Our fall issue cover features the incredible work of artist Lesley Loksi Chan from her series “ACCORDING TO WHETHER.”
As the curatorial statement for the exhibition notes: “Chan looks at educational materials used in North American elementary schools to reflect on broader issues of identity formation and to think through processes of knowledge, learning, and decision-making. The particular sets of felt cut-outs used in this series were manufactured/printed during the late 1960s-1980s, a time when discourses of “diversity” were shifting but not yet normalized across dominant teaching methods.”
In his essay, “A Felt Sense of Whether,” which accompanies Chan’s work in the issue, Phanuel Antwi writes: “The cut-out clothes at times stand on their own or overlap each other; at other times they lie on close-to-identical-figures, distinguishable only on a spectrum of colour progression (yellow, green, blue, violet, orange) across each felt set and discernible only due to expected gendered markers. The clear-cut contours of each figure’s outline suggest anything but “neutral” figures, pointing to the violence of repression and erasure while provoking a consideration of the complexities that rest in children’s bodies. What details, for example, are withheld and excluded in images of appropriate dress, what contours of children’s experiences are left out alongside forcibly abandoned clothing?”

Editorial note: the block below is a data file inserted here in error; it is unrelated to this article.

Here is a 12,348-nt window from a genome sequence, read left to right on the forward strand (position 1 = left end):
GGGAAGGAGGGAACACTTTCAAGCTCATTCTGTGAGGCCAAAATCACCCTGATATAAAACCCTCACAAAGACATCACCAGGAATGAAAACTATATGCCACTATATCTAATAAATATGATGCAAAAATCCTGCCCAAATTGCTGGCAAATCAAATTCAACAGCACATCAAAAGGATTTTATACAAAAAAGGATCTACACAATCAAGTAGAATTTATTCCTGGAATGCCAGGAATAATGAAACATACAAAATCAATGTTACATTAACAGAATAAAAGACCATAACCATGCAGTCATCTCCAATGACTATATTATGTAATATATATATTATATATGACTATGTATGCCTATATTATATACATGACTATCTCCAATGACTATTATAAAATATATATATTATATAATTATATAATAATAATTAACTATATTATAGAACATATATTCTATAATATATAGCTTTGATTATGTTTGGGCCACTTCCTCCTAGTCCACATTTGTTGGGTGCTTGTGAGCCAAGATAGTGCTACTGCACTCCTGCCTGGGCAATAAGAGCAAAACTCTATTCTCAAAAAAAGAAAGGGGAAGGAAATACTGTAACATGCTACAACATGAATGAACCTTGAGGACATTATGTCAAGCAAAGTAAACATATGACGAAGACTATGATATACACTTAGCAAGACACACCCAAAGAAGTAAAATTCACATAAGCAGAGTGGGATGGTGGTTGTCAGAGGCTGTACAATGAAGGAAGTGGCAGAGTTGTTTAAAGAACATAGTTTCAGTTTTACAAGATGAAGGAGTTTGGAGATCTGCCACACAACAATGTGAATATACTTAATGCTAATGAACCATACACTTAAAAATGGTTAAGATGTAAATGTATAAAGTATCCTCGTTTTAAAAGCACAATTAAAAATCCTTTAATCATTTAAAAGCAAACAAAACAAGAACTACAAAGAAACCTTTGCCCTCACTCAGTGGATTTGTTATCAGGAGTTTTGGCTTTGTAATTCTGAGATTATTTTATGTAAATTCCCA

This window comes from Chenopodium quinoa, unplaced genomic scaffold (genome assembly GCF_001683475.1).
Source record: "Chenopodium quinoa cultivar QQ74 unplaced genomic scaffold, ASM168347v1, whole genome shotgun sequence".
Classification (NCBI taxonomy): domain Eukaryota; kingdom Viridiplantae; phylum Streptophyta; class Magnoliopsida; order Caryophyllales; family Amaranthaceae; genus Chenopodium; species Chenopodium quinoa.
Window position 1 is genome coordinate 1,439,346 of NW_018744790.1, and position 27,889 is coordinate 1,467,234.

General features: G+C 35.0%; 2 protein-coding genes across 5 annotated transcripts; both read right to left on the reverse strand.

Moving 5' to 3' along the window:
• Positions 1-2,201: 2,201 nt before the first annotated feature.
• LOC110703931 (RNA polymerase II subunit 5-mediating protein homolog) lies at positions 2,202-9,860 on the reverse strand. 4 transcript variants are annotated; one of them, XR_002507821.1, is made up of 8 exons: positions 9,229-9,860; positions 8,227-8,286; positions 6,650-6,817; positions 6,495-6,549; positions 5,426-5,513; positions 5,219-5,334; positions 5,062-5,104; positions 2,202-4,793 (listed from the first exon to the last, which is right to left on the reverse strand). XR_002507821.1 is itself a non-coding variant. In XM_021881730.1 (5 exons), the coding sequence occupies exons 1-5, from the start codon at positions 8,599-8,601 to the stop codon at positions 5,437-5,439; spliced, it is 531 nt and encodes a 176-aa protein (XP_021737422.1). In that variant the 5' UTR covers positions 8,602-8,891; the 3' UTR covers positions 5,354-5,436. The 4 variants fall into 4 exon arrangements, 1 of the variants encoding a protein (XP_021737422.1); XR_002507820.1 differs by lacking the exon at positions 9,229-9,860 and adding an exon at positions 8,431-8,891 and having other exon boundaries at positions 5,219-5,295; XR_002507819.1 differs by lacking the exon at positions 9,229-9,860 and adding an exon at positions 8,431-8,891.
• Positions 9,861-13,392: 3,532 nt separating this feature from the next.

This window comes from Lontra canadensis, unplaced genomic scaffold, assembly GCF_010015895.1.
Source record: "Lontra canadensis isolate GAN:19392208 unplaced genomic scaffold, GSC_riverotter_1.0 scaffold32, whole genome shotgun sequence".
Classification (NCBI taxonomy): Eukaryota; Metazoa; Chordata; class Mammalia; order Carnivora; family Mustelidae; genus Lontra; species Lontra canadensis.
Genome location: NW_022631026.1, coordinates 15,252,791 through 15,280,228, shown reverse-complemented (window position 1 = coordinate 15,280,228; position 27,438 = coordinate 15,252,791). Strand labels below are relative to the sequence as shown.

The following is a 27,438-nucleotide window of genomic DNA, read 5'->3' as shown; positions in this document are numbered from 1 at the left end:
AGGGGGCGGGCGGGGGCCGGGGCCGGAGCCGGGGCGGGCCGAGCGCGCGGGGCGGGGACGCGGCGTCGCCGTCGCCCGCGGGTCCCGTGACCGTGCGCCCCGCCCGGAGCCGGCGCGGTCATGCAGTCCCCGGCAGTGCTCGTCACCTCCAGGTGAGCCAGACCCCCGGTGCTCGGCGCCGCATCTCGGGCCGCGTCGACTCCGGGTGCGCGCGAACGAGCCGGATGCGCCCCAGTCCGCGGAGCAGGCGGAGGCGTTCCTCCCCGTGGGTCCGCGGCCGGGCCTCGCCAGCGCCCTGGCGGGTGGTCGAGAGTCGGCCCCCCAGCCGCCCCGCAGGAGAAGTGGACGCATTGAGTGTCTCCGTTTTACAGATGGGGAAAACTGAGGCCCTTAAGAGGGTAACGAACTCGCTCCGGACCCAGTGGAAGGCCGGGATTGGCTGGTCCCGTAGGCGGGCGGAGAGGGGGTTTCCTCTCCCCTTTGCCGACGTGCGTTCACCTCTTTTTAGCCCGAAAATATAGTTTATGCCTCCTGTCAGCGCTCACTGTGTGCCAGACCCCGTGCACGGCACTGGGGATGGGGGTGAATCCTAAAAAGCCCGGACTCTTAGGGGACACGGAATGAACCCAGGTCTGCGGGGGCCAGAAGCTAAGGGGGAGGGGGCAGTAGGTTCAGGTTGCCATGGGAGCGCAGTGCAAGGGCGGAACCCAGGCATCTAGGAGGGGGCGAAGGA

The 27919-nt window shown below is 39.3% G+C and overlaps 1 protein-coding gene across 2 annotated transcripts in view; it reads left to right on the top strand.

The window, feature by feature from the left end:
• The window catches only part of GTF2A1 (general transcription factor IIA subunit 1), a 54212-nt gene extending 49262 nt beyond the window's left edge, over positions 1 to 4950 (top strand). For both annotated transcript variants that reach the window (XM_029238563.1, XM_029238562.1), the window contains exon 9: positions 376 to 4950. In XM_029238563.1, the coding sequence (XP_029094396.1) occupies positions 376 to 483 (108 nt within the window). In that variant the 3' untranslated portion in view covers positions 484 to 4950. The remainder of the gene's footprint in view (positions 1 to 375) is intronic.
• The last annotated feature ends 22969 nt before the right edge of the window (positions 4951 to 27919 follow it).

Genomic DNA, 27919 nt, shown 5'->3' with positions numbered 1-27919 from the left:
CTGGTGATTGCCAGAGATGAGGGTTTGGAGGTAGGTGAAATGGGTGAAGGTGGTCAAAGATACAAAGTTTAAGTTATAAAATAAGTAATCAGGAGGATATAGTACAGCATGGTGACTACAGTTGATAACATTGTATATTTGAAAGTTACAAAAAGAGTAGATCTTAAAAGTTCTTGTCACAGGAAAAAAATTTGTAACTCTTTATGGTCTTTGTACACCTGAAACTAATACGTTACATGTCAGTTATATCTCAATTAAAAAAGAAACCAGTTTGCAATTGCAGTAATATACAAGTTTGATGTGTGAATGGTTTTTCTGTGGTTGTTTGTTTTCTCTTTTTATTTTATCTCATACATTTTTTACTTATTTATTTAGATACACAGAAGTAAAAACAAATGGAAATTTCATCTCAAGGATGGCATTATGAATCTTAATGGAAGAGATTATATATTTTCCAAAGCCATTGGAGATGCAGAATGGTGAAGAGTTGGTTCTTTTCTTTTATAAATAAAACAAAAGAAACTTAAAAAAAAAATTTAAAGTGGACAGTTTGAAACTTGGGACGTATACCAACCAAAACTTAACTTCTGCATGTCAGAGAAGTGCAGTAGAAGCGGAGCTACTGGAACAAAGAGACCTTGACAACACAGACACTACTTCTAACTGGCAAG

Lesley Loksi Chan is an artist, educator, and artistic director of Centre for Artistic + Social Practice which is situated upon the traditional territories of the Erie, Neutral, Huron-Wendat, Mississauga and Haudenosaunee nations, and within the lands protected by the Dish with One Spoon wampum agreement.